- Michael Dellaira: I sent a quick note to Barry Cohen yesterday saying that while I don't normally read reviews on-line, I did read and very much enjoy your review of Mark Grant's book. You are a very thoughtful, sometimes provocative, almost always articulate writer. In short, I wish there were more of you writing for NMC!!"
- Love Poems from the Sanskrit, Dennis Bathory-Kitz, Kalvos & Damian's New Music Bazaar: "Barry Drogin and a number of other composers we've spoken to, like Michael Sahl, Boudewijn Buckinx, Beth Anderson, even Eric Salzman, are kind of a neo-neo-neo-Romantic school of composition in some respects, tonality, simplicity, a very, very subtle melodic form. It's been said that when Western Music started to develop harmony that the subtlety of melody, particularly microtonal aspects of it and the individual relationship between the notes and where they're going, began to be lost, to the point that when we get to the era of Mozart we have essentially stripped melody of it's subtle role and given it only a role as a kind of musical star and nothing more than that. In Love Poems from the Sanskrit, Barry Drogin has taken the risk of writing a piece of entirely and completely unadorned melody."
- Yisroayl B'Mitzroyim, Michael Sahl: "Barry Drogin has created a style of two strands twisted together. The first is the oldest tradition in opera, the monodic writing of Peri and Caccini at the time of the Florentine Camerata, and the other is the Modern Operatic semi-recitative of Schoenberg, Hindemith, and their English and American followers, but without the instrumental ensemble. He does this with the clear intention of re-purifying the musical theatre, taking away the "licks" and the accompaniment, and putting the attention uniquely on the voice. Even though the text is sometimes quite conversational, the setting gives it a certain almost archaic formality. (It is only fair to say that Drogin himself sees Hebraic roots in all this, harking back to cantorial tradition.)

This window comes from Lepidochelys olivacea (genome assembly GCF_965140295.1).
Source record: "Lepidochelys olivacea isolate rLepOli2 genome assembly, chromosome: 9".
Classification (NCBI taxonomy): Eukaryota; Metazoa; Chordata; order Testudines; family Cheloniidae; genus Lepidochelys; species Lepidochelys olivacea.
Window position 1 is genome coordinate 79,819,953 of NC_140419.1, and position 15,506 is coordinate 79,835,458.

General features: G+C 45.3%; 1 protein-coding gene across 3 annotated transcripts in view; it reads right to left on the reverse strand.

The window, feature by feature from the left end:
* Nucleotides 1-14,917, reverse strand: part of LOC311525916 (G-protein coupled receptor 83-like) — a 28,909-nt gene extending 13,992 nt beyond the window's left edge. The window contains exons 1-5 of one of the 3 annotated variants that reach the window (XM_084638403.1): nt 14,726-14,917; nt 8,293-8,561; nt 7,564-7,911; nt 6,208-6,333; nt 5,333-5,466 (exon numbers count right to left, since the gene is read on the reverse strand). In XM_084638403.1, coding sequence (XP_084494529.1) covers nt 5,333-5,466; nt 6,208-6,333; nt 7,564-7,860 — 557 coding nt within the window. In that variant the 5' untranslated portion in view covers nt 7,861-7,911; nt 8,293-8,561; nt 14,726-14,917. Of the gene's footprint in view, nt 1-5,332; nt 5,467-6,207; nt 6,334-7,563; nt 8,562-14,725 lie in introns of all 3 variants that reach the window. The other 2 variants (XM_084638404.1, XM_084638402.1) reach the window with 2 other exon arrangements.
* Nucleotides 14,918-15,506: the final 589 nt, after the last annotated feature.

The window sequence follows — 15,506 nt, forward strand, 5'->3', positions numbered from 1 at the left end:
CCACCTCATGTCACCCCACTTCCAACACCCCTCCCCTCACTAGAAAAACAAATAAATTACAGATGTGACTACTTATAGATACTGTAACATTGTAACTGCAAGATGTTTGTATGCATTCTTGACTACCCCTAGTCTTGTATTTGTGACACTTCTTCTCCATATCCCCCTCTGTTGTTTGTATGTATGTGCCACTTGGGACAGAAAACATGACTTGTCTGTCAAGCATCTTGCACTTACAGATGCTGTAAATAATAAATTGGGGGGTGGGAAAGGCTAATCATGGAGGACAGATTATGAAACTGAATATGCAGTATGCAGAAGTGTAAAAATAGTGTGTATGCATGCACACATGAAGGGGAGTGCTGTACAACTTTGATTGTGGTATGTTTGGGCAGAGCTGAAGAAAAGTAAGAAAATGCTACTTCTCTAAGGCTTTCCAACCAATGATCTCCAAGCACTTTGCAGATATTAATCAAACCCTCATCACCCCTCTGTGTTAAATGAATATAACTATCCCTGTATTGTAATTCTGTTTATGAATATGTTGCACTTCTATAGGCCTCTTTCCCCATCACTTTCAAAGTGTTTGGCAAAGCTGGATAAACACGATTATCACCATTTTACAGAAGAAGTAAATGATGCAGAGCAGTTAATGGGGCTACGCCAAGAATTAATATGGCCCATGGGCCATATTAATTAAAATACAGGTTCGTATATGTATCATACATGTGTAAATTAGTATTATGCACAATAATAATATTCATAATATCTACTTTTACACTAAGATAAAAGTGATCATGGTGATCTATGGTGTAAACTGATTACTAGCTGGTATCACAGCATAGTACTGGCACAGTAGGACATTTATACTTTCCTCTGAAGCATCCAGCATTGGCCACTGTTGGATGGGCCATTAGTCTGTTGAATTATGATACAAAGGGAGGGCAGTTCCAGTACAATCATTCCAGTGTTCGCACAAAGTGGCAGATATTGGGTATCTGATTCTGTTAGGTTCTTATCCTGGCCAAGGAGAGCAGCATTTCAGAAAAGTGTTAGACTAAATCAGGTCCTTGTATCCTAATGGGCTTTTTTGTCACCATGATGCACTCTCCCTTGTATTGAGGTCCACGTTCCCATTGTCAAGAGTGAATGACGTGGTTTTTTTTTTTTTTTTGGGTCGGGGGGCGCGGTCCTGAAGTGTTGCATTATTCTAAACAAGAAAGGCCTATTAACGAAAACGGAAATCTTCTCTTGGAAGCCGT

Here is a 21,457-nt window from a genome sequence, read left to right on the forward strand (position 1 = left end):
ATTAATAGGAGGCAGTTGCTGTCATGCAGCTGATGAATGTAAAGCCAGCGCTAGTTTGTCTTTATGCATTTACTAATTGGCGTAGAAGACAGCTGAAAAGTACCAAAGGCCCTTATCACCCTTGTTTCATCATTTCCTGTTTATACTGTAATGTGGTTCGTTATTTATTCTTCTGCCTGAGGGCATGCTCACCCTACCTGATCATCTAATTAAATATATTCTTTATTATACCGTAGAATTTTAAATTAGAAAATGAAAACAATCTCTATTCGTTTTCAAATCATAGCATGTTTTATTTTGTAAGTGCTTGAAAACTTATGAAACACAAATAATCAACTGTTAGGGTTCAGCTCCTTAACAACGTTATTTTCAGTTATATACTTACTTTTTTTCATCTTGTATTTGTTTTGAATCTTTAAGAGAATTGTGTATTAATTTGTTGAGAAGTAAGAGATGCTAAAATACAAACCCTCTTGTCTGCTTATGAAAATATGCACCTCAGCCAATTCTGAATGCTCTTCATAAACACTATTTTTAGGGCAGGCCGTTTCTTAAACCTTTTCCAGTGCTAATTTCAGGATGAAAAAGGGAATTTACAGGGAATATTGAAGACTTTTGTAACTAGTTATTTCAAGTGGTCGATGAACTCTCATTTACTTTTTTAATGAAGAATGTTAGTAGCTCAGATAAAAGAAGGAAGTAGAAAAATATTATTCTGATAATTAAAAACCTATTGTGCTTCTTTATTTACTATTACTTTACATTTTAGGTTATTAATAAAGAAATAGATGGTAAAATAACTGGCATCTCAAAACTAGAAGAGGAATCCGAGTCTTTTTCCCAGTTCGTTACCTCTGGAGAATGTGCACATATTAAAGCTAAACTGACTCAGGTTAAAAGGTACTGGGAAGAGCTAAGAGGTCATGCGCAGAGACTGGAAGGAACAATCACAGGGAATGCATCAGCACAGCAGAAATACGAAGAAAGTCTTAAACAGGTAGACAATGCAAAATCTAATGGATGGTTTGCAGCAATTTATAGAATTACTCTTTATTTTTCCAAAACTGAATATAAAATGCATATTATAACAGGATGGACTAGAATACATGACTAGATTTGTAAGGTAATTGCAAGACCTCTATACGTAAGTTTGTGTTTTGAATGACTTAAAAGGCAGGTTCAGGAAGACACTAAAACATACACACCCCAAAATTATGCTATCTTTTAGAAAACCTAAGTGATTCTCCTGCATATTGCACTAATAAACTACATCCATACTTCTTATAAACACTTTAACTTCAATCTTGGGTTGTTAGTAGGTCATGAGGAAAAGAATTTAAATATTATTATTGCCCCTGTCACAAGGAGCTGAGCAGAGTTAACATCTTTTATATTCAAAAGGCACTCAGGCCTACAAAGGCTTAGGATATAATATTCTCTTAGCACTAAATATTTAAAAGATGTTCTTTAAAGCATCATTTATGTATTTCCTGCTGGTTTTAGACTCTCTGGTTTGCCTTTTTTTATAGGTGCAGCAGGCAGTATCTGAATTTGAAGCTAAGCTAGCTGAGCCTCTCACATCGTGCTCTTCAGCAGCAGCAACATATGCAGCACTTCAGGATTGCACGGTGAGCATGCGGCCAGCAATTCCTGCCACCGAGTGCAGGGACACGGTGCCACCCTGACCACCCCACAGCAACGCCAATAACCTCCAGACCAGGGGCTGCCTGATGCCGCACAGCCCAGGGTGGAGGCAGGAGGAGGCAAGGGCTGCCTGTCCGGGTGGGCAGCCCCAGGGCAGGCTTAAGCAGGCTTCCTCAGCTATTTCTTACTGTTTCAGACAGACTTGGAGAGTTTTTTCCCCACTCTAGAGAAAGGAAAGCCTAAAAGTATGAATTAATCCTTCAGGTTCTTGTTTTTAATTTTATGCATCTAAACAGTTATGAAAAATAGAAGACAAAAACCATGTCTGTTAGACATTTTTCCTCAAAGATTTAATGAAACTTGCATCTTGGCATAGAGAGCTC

"Even in those works, like Yisroayl B'Mitzroyim, which are not monophonic, the music is made up totally of LINES, representing a departure from musical theatre as well as from opera. Such work requires really superior singer-actors, since they must carry everything in their own parts. This is potentially a great tour de force for the right performers. At a time, when nothing is radical, this work is remarkably so, and requires and deserves attention and some ingenuity of presentation as well as the singing talent to realize it."